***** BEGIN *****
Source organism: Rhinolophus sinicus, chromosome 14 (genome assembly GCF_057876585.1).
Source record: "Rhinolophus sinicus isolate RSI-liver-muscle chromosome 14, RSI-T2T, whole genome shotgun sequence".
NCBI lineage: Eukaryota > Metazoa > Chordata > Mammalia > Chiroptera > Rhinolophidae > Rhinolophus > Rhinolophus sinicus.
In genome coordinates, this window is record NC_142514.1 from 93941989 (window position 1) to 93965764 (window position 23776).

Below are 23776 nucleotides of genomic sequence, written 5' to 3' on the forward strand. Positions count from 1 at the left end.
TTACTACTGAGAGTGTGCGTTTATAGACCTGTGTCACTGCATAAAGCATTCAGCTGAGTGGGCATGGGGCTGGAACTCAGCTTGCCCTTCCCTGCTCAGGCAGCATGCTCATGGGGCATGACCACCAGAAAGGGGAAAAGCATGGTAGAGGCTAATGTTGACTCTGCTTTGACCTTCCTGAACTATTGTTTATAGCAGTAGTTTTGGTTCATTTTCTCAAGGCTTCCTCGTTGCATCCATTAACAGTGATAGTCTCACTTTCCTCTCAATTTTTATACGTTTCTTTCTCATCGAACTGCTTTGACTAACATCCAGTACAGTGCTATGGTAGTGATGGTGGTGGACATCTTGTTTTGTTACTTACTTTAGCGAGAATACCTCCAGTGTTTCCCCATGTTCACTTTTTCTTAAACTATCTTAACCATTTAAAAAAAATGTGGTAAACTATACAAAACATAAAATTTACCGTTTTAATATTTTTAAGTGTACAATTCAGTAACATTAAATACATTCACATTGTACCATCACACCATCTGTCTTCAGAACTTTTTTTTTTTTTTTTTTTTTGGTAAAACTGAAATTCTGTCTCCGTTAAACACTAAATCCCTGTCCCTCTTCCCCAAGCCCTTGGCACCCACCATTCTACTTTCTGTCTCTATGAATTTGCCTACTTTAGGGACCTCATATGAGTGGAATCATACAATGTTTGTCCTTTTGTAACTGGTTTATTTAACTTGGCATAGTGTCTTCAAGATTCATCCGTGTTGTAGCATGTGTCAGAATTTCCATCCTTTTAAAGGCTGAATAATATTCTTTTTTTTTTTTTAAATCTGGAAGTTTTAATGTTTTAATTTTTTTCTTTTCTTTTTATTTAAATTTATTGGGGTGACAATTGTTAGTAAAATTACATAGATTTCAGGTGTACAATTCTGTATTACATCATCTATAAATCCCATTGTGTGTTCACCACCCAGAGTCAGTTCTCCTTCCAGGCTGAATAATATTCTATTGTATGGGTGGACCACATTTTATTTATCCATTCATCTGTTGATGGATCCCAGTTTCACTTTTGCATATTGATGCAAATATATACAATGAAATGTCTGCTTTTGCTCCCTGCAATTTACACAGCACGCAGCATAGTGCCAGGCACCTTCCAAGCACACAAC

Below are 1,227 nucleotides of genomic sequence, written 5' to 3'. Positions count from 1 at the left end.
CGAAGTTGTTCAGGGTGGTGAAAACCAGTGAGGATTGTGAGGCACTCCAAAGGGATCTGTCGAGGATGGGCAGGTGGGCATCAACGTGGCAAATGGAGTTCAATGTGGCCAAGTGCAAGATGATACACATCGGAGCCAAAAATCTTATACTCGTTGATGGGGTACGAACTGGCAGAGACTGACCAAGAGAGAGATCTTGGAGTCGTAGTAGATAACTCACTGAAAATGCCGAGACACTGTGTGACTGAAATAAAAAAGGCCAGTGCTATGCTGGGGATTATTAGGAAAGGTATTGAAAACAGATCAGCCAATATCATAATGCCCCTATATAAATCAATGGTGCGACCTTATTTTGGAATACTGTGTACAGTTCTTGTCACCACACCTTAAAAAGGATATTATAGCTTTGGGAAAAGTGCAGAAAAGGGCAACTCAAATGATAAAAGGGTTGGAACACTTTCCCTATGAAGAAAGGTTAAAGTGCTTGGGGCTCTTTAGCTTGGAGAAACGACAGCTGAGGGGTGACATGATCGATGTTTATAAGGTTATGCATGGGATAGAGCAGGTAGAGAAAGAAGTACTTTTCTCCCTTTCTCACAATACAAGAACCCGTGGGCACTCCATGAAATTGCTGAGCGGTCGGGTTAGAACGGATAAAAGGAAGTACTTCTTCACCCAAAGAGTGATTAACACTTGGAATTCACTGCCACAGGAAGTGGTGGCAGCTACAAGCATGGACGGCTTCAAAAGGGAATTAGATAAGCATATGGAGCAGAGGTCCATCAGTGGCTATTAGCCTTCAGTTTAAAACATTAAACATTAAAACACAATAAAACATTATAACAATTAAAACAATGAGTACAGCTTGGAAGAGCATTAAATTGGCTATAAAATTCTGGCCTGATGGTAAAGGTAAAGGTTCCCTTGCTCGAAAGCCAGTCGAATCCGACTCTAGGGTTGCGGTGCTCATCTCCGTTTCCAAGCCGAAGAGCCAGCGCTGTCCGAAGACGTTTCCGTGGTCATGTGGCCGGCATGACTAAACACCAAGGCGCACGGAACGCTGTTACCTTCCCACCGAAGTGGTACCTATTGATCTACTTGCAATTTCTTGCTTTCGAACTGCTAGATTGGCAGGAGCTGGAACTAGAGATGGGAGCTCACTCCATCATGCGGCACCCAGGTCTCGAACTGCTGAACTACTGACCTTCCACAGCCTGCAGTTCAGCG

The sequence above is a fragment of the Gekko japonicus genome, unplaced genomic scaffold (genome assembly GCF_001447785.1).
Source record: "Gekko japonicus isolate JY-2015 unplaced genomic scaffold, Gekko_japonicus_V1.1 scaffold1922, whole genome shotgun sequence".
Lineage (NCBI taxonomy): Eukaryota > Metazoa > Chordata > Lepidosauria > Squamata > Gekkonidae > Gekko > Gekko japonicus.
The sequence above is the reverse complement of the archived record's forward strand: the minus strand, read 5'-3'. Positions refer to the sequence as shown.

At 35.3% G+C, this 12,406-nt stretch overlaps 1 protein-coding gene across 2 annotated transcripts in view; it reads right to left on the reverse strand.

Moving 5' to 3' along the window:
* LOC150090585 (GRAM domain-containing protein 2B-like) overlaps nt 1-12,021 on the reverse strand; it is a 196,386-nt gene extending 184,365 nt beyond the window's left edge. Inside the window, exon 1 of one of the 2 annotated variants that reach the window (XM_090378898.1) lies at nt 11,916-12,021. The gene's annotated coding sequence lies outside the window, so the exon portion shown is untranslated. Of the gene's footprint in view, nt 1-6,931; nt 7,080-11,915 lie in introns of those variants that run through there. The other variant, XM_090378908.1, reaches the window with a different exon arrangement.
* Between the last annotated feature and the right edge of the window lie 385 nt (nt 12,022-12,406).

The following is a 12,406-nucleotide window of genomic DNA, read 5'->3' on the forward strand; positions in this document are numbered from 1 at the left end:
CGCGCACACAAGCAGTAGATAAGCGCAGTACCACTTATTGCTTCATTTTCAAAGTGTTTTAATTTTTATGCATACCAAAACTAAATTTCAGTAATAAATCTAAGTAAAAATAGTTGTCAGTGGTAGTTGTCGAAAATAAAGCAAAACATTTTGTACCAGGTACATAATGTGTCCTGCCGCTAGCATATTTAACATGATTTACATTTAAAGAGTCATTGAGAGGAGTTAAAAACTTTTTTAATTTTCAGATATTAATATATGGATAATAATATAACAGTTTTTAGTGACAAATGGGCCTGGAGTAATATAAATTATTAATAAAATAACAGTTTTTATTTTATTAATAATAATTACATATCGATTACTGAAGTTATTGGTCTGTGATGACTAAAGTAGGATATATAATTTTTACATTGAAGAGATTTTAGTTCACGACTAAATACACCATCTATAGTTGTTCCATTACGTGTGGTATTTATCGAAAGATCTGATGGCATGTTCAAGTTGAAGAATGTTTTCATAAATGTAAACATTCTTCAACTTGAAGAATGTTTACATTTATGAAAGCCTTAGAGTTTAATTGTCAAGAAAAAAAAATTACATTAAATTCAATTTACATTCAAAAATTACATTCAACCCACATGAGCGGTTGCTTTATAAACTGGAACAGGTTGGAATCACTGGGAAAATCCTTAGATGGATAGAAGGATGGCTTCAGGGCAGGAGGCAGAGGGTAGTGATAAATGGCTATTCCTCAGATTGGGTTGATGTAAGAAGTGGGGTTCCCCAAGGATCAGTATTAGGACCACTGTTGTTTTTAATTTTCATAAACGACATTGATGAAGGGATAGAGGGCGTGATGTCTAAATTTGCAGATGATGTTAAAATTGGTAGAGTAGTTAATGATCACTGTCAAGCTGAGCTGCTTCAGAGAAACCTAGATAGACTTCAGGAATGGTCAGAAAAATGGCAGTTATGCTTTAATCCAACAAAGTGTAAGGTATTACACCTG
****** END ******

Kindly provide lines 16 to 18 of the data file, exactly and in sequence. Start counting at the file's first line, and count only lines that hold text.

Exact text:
* Between the last annotated feature and the right edge of the window lie 385 nt (nt 12,022-12,406).

The following is a 12,406-nucleotide window of genomic DNA, read 5'->3' on the forward strand; positions in this document are numbered from 1 at the left end:
CGCGCACACAAGCAGTAGATAAGCGCAGTACCACTTATTGCTTCATTTTCAAAGTGTTTTAATTTTTATGCATACCAAAACTAAATTTCAGTAATAAATCTAAGTAAAAATAGTTGTCAGTGGTAGTTGTCGAAAATAAAGCAAAACATTTTGTACCAGGTACATAATGTGTCCTGCCGCTAGCATATTTAACATGATTTACATTTAAAGAGTCATTGAGAGGAGTTAAAAACTTTTTTAATTTTCAGATATTAATATATGGATAATAATATAACAGTTTTTAGTGACAAATGGGCCTGGAGTAATATAAATTATTAATAAAATAACAGTTTTTATTTTATTAATAATAATTACATATCGATTACTGAAGTTATTGGTCTGTGATGACTAAAGTAGGATATATAATTTTTACATTGAAGAGATTTTAGTTCACGACTAAATACACCATCTATAGTTGTTCCATTACGTGTGGTATTTATCGAAAGATCTGATGGCATGTTCAAGTTGAAGAATGTTTTCATAAATGTAAACATTCTTCAACTTGAAGAATGTTTACATTTATGAAAGCCTTAGAGTTTAATTGTCAAGAAAAAAAAATTACATTAAATTCAATTTACATTCAAAAATTACATTCAACCCACATGAGCGGTTGCTTTATAAACTGGAACAGGTTGGAATCACTGGGAAAATCCTTAGATGGATAGAAGGATGGCTTCAGGGCAGGAGGCAGAGGGTAGTGATAAATGGCTATTCCTCAGATTGGGTTGATGTAAGAAGTGGGGTTCCCCAAGGATCAGTATTAGGACCACTGTTGTTTTTAATTTTCATAAACGACATTGATGAAGGGATAGAGGGCGTGATGTCTAAATTTGCAGATGATGTTAAAATTGGTAGAGTAGTTAATGATCACTGTCAAGCTGAGCTGCTTCAGAGAAACCTAGATAGACTTCAGGAATGGTCAGAAAAATGGCAGTTATGCTTTAATCCAACAAAGTGTAAGGTATTACACCTG